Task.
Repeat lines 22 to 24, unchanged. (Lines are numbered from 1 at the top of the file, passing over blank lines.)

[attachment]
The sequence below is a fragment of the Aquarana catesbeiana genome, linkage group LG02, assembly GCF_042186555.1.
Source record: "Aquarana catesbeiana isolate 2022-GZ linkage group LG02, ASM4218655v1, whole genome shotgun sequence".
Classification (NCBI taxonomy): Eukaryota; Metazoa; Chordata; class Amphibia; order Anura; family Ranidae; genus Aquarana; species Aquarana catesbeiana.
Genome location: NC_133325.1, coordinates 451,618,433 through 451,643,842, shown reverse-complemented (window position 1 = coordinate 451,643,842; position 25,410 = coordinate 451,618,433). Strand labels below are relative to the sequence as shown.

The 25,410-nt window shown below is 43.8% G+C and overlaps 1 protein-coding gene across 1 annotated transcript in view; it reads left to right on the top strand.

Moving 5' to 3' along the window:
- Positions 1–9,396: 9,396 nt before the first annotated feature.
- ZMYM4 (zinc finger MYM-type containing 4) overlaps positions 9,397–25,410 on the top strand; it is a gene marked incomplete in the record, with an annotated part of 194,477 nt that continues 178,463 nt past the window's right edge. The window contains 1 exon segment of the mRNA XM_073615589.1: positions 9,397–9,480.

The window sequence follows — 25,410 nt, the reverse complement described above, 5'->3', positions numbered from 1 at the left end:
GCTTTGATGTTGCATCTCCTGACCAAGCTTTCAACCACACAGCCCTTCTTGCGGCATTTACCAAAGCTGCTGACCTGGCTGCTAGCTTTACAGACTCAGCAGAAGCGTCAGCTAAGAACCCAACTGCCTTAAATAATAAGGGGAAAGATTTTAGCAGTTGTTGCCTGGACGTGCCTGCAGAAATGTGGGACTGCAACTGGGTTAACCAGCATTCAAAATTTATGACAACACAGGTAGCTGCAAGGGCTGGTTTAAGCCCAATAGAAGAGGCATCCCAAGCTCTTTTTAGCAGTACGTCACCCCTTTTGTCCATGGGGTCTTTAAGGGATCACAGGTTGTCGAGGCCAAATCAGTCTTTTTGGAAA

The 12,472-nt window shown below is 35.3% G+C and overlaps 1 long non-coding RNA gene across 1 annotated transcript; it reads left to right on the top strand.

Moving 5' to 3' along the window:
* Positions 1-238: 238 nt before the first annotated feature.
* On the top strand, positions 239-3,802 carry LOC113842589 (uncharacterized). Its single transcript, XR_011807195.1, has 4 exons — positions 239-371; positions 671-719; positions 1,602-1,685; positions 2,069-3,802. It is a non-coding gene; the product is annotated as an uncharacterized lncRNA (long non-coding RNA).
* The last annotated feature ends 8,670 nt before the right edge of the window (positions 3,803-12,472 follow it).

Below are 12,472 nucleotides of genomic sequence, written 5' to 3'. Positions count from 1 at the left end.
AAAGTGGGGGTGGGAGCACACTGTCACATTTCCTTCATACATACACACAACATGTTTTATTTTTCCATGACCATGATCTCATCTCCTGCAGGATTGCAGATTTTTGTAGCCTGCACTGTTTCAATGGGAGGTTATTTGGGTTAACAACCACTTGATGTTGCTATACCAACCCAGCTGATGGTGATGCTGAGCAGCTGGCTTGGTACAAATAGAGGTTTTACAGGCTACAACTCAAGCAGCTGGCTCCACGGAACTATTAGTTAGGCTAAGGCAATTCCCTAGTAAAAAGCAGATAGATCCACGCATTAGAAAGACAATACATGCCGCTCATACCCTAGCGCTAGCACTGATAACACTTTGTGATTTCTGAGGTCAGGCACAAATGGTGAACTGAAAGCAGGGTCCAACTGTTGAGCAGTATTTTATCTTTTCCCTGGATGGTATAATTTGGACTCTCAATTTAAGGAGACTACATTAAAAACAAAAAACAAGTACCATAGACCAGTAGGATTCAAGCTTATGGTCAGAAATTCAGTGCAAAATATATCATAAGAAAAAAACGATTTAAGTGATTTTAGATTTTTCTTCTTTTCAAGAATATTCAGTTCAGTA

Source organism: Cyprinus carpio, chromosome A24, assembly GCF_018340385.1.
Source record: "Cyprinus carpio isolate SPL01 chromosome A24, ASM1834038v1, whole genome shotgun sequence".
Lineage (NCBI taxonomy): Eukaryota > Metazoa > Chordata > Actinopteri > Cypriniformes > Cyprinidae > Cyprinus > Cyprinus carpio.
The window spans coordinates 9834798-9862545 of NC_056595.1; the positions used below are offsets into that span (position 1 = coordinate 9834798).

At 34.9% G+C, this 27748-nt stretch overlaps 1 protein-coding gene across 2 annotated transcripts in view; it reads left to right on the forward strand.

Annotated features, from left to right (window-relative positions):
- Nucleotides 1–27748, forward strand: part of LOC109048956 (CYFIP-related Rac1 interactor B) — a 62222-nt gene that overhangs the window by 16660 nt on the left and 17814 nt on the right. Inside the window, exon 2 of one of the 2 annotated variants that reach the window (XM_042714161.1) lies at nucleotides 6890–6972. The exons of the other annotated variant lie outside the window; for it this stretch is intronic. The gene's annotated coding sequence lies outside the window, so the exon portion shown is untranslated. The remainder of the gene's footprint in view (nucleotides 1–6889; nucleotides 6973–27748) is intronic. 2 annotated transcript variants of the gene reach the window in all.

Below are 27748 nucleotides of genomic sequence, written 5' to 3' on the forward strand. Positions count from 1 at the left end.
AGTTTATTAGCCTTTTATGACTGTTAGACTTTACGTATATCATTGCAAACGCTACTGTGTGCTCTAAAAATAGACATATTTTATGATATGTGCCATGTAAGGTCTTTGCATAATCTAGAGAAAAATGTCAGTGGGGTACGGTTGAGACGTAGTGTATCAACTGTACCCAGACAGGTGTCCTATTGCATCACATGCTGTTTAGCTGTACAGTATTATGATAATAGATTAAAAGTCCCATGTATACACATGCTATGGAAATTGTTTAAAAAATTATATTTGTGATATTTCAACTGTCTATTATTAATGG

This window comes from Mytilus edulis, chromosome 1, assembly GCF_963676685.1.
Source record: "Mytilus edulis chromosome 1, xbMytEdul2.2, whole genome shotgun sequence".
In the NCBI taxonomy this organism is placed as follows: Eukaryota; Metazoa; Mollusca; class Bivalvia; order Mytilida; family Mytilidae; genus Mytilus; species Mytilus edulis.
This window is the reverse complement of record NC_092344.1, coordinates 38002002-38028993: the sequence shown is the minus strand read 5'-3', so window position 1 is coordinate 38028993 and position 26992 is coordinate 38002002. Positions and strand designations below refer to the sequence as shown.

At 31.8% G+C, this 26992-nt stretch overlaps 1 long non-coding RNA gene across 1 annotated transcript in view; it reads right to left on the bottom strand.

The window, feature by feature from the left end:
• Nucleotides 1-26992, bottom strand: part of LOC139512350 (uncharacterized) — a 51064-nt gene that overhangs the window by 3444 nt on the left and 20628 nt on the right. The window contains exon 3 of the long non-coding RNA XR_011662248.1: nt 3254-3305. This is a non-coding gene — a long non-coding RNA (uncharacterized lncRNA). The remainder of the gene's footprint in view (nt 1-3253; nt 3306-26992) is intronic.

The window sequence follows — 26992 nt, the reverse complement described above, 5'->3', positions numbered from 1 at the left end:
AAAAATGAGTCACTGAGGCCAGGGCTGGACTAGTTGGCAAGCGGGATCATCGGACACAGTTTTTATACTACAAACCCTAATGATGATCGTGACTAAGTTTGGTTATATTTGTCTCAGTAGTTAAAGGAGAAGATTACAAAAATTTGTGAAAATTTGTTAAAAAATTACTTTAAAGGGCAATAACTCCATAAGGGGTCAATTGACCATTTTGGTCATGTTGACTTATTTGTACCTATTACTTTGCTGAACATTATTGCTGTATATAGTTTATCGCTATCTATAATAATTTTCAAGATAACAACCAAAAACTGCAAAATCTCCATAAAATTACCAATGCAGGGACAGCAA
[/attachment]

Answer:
At 34.9% G+C, this 27748-nt stretch overlaps 1 protein-coding gene across 2 annotated transcripts in view; it reads left to right on the forward strand.

Annotated features, from left to right (window-relative positions):
- Nucleotides 1–27748, forward strand: part of LOC109048956 (CYFIP-related Rac1 interactor B) — a 62222-nt gene that overhangs the window by 16660 nt on the left and 17814 nt on the right. Inside the window, exon 2 of one of the 2 annotated variants that reach the window (XM_042714161.1) lies at nucleotides 6890–6972. The exons of the other annotated variant lie outside the window; for it this stretch is intronic. The gene's annotated coding sequence lies outside the window, so the exon portion shown is untranslated. The remainder of the gene's footprint in view (nucleotides 1–6889; nucleotides 6973–27748) is intronic. 2 annotated transcript variants of the gene reach the window in all.